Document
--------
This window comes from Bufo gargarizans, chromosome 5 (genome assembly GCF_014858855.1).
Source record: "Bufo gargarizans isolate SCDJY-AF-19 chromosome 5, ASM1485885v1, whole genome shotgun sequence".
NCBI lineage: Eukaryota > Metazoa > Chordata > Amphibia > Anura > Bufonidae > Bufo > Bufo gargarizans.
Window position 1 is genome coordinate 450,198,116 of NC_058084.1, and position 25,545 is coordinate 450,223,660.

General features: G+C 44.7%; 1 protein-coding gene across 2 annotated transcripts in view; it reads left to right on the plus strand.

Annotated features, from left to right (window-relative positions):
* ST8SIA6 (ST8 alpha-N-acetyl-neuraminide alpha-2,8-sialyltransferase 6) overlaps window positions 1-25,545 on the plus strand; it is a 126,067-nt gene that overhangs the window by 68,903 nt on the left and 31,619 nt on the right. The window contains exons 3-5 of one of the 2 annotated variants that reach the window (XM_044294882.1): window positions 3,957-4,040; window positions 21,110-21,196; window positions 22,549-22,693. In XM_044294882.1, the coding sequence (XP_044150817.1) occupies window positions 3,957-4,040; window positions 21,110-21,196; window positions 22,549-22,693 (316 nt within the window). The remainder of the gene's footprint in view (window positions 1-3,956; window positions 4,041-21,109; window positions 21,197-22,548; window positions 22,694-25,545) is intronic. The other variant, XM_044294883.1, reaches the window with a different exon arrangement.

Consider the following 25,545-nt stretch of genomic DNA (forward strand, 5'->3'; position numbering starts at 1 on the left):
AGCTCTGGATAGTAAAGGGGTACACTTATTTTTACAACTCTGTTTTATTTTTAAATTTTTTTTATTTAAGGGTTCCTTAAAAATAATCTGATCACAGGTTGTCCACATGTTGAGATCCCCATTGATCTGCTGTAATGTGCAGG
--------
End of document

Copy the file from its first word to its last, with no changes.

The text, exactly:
This window comes from Bufo gargarizans, chromosome 5 (genome assembly GCF_014858855.1).
Source record: "Bufo gargarizans isolate SCDJY-AF-19 chromosome 5, ASM1485885v1, whole genome shotgun sequence".
NCBI lineage: Eukaryota > Metazoa > Chordata > Amphibia > Anura > Bufonidae > Bufo > Bufo gargarizans.
Window position 1 is genome coordinate 450,198,116 of NC_058084.1, and position 25,545 is coordinate 450,223,660.

General features: G+C 44.7%; 1 protein-coding gene across 2 annotated transcripts in view; it reads left to right on the plus strand.

Annotated features, from left to right (window-relative positions):
* ST8SIA6 (ST8 alpha-N-acetyl-neuraminide alpha-2,8-sialyltransferase 6) overlaps window positions 1-25,545 on the plus strand; it is a 126,067-nt gene that overhangs the window by 68,903 nt on the left and 31,619 nt on the right. The window contains exons 3-5 of one of the 2 annotated variants that reach the window (XM_044294882.1): window positions 3,957-4,040; window positions 21,110-21,196; window positions 22,549-22,693. In XM_044294882.1, the coding sequence (XP_044150817.1) occupies window positions 3,957-4,040; window positions 21,110-21,196; window positions 22,549-22,693 (316 nt within the window). The remainder of the gene's footprint in view (window positions 1-3,956; window positions 4,041-21,109; window positions 21,197-22,548; window positions 22,694-25,545) is intronic. The other variant, XM_044294883.1, reaches the window with a different exon arrangement.

Consider the following 25,545-nt stretch of genomic DNA (forward strand, 5'->3'; position numbering starts at 1 on the left):
AGCTCTGGATAGTAAAGGGGTACACTTATTTTTACAACTCTGTTTTATTTTTAAATTTTTTTTATTTAAGGGTTCCTTAAAAATAATCTGATCACAGGTTGTCCACATGTTGAGATCCCCATTGATCTGCTGTAATGTGCAGG